The consumption of too much protein has a negative impact. As ammonia builds up it's removed as urea, which offsets the pH balance of blood causing an acidic environment. The kidneys have to work overtime, using fluids to flush the nitrogenous ammonia from the blood in order to stabilize pH. This process increases the risk of dehydration. Excess dietary protein has also been shown to cause an excretion of calcium in the urine. Both dehydration and loss of calcium are detrimental to athletic performance.

Furthermore, too much protein upsets macro-nutrient balance, displacing the intake of carbohydrates and fat and causing the body to rely protein as a fuel. While protein can supply energy, it wastes valuable resources and results in a number of undesirable effects.

Nitrogen balance is reflective of the dietary intake of protein being balanced by the excretion of urea wastes. If nitrogen excretion is greater than the nitrogen content (protein) of the diet, one is said to be in negative nitrogen balance. This usually is indicated by the breakdown of muscle tissue.

If the nitrogen excretion is less than the content of the diet, a positive nitrogen balance is achieved and is indicated by the formation of protein. The resulting tissue formation, as such, allows repair and recovery from exercise.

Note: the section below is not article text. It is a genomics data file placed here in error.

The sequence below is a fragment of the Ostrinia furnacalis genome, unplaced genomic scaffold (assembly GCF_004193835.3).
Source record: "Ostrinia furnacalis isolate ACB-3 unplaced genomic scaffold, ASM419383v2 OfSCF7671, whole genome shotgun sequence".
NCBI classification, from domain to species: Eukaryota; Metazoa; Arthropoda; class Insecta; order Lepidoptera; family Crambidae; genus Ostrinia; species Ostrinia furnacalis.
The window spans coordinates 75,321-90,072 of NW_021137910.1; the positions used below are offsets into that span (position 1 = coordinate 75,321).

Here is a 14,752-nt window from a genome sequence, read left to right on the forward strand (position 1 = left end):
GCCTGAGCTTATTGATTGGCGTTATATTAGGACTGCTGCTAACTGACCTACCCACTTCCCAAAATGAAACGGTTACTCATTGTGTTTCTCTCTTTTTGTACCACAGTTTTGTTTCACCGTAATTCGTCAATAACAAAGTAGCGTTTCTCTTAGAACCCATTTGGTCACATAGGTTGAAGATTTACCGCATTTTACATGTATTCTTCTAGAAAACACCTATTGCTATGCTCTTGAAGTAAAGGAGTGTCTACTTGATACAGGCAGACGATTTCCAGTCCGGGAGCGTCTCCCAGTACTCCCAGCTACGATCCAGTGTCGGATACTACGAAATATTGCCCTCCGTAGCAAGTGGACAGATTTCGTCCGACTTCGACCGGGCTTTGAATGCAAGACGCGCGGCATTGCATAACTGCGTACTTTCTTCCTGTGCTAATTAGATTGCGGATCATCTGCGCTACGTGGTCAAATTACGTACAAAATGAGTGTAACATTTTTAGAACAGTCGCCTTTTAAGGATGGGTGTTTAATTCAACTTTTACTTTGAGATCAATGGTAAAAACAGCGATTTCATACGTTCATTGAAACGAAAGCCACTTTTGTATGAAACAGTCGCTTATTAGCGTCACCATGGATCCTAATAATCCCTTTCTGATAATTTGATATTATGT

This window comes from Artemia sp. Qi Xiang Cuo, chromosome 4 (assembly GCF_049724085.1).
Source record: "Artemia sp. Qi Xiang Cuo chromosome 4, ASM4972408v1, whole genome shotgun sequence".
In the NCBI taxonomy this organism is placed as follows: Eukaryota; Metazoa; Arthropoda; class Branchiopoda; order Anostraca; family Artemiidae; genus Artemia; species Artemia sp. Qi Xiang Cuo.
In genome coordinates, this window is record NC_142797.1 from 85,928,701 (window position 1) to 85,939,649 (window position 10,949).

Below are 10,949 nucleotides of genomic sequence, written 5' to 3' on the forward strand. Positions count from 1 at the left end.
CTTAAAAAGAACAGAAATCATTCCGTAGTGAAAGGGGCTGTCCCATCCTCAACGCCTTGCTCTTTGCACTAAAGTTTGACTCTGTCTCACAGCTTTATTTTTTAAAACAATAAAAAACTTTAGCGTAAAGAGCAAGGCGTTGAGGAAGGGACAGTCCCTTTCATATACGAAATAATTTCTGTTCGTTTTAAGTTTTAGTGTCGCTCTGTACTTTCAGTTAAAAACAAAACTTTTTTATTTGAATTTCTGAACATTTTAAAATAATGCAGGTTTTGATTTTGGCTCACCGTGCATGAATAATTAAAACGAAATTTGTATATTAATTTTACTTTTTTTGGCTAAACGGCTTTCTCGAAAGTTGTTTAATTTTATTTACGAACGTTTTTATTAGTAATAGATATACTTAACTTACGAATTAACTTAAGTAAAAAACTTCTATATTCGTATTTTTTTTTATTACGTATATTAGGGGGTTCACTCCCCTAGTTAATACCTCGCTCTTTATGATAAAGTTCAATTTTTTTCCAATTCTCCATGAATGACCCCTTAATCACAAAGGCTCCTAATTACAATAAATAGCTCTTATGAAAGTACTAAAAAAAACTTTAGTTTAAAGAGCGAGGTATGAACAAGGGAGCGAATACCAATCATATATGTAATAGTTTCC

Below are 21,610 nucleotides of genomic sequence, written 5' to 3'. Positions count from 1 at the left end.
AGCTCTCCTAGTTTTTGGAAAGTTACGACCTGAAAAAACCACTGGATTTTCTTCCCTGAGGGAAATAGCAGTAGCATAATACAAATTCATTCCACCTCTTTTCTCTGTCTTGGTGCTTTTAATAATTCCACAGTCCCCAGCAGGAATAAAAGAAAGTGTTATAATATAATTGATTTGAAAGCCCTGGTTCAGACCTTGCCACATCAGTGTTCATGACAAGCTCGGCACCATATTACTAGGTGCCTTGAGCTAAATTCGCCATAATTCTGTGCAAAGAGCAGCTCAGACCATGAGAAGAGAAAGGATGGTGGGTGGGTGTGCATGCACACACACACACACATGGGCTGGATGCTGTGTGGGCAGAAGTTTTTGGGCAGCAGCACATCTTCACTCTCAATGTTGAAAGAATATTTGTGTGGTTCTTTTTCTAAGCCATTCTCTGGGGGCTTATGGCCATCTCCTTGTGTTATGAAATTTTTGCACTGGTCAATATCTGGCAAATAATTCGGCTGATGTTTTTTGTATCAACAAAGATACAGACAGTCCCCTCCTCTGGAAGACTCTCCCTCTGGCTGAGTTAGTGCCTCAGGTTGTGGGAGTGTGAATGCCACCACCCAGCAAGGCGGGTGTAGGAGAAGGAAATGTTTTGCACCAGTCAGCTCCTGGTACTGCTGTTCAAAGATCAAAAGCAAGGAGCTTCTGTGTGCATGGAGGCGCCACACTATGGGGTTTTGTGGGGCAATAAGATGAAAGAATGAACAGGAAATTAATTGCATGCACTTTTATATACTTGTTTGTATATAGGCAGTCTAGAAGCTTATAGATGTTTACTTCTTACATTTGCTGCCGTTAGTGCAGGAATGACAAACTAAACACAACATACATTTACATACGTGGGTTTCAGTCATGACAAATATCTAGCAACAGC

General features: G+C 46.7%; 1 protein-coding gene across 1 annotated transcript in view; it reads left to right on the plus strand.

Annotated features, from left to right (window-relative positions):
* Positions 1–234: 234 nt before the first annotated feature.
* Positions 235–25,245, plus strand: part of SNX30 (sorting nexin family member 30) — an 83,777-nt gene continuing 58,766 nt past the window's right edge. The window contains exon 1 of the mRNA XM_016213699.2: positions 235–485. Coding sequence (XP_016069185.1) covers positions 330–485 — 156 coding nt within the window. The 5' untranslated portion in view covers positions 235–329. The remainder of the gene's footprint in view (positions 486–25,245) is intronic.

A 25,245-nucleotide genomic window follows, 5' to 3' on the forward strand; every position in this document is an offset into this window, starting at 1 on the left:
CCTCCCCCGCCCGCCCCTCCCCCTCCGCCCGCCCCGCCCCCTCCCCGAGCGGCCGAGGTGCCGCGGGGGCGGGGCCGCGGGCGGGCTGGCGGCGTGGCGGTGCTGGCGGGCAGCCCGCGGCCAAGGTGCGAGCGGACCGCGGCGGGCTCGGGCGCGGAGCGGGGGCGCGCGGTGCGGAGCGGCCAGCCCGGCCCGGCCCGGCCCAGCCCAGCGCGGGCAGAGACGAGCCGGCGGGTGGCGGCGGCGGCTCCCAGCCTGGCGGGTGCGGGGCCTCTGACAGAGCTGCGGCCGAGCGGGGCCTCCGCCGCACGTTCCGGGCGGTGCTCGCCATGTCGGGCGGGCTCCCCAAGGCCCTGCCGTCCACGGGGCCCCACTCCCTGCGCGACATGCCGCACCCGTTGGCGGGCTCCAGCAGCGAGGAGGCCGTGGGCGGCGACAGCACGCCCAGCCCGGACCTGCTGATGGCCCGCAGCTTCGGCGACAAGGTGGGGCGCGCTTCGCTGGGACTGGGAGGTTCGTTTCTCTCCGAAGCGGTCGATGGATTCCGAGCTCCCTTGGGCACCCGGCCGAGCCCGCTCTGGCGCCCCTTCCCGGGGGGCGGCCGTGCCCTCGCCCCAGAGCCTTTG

Pre-workout protein recommendations

In general, a low-fiber, low-fat combination is recommended as a pre-workout fuel source because it's digested more quickly and thus reduces the risk of gastrointestinal distress. A small amount of protein combined with carbohydrate is fine before a workout, but too much protein isn't recommended.

Protein digestion is much slower than carbohydrate, so a protein-only meal may not be fully digested, causing water to be rapidly absorbed into the intestinal track. This increases the risk of gastrointestinal distress during exercise, so it's important to avoid a large protein meal several hours pre-exercise.

Protein for recovery

Research has shown that some protein consumed with carbohydrates shortly before and after exercise does help the body recover faster by initiating muscle repair and growth. Adding protein to a recovery meal doesn't enhance the muscle's ability to store energy, but it does stimulate the muscles to rebuild. Relatively small amounts of protein are required for muscle repair. Therefore, athletes should consume a combination of carbohydrates and protein post-exercise.

Carbohydrates are used to refill the muscles with fuel, while protein is used to help build and repair muscle tissue. Within the scientific community, the optimal ratio of carbohydrates to protein in the recovery process is still debated.